With just one click, you can go even deeper. For example, if you see that your average deploy time is high, you can click to see the issues with long deploy times that are driving that number. Once you’ve identified those problem issues, you can take targeted, effective action immediately. 

Cycle time breakdown. Dive into your data.
Get context around cycle time bottlenecks in one click. Diving into your data has never been this easy. Get started with our free-forever account today!

2. Development Velocity

Development velocity tells you how much work your team accomplishes over a set period of time. In scrum, this length of time is a sprint, so this is also called the “sprint velocity” or the “agile velocity.” 

The higher the development velocity, the more work your team will ship each sprint. 

To measure development velocity, you have to add up all the work the team does. But how do you measure work?

Most teams rely upon story points. This is an estimation of the amount of effort it will take to complete a task, issue, or user story. The most common tool to keep track of the story points completed is a sprint burndown chart

However, development velocity is the most dangerous metric, as explained in this post by LinearB’s Co-Founder, Dan Lines. This is because “work” is a subjective term and measures of it easily run into problems. 

For example, an easy way to go faster is simply ship lower quality code. This may work for a little while, but eventually you are going to be confronted by all the technical debt you’ve accumulated and your development velocity will take a massive hit.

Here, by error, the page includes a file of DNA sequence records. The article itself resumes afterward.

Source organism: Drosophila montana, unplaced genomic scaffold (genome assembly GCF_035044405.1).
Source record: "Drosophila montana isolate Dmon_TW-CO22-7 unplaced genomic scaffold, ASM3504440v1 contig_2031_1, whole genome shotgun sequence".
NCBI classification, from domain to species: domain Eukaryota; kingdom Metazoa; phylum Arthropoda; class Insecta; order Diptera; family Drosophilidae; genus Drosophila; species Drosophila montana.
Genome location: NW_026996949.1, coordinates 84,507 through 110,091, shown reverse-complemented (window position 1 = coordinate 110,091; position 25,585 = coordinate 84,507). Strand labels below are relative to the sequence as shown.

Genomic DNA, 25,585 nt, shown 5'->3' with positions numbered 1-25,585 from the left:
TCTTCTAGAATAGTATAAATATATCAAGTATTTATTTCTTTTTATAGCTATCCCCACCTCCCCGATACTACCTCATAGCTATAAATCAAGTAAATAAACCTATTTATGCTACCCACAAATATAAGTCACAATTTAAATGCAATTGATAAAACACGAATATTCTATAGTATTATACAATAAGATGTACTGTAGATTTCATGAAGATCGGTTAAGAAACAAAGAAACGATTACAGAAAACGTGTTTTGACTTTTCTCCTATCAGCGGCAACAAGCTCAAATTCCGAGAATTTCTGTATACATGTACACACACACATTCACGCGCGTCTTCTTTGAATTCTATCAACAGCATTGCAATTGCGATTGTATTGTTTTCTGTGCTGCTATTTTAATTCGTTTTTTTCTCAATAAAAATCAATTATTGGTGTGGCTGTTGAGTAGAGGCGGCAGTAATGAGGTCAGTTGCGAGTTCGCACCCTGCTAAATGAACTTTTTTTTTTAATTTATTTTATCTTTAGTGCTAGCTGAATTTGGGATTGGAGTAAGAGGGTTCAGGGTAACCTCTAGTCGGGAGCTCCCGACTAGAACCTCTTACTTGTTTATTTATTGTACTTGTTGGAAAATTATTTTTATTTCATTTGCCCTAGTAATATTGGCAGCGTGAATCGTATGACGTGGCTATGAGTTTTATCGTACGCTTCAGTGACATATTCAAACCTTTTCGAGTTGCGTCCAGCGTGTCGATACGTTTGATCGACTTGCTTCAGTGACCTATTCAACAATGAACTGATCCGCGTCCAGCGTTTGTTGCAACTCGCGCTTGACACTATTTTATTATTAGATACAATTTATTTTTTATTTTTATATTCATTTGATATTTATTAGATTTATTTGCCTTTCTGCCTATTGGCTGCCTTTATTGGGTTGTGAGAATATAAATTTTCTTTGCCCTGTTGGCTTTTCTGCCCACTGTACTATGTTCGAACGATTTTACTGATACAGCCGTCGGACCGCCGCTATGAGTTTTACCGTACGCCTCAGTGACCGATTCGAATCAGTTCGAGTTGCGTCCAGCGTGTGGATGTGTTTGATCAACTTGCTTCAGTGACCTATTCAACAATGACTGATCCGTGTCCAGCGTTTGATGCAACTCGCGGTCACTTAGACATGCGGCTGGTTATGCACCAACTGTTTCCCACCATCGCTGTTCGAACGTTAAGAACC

On the Dev Interrupted podcast, Ben Matthews told the story of how we learned the hard way the perils of focusing exclusively on boosting development velocity. It worked for a bit, then engineers started leaving the team:

You should never use development velocity by itself. Always pair it with a metric that will ensure that the quality of your code is not deteriorating. 

Next, we’ll look at arguably the best code quality metric.

3. Change Failure Rate

Code quality is another dimension that is hard to measure because it is subjective. One feature of low-quality code is that it breaks often. That fact has been leveraged to generate an extremely useful metric for quality:

The Change Failure Rate (CFR) is the percentage of deployments that cause a failure in production.

A lower CFR means that your code has fewer bugs and, therefore, is higher quality.

Shipping high-quality code has so many benefits:

  • Your application is more reliable.
  • Fewer fires means less job stress for your developers. 
  • Your team can ship more features that create value for users.
  • As a team lead, you can plan more accurately, which helps to foster alignment across the company and create a high-performing organization.
  • You minimize the accumulation of technical debt, which promotes velocity over the long term. 

Just like cycle time and the other DORA metrics, LinearB makes it super easy to establish and track your team’s CFR. 

change failure rate

4. Deployment Frequency

Deployment frequency is how often a software team pushes code into production. 

Here’s a quiz: If a team needs to ship 1,000 lines of code, is it better to deploy it all in go or to deploy it in 5 chunks of 200 lines each? 

The answer is that it is better to deploy that code in 5 200-line chunks. By releasing more often in smaller increments, you reduce cycle time, and enable production-ready code to spend less time waiting and more time adding value for the user.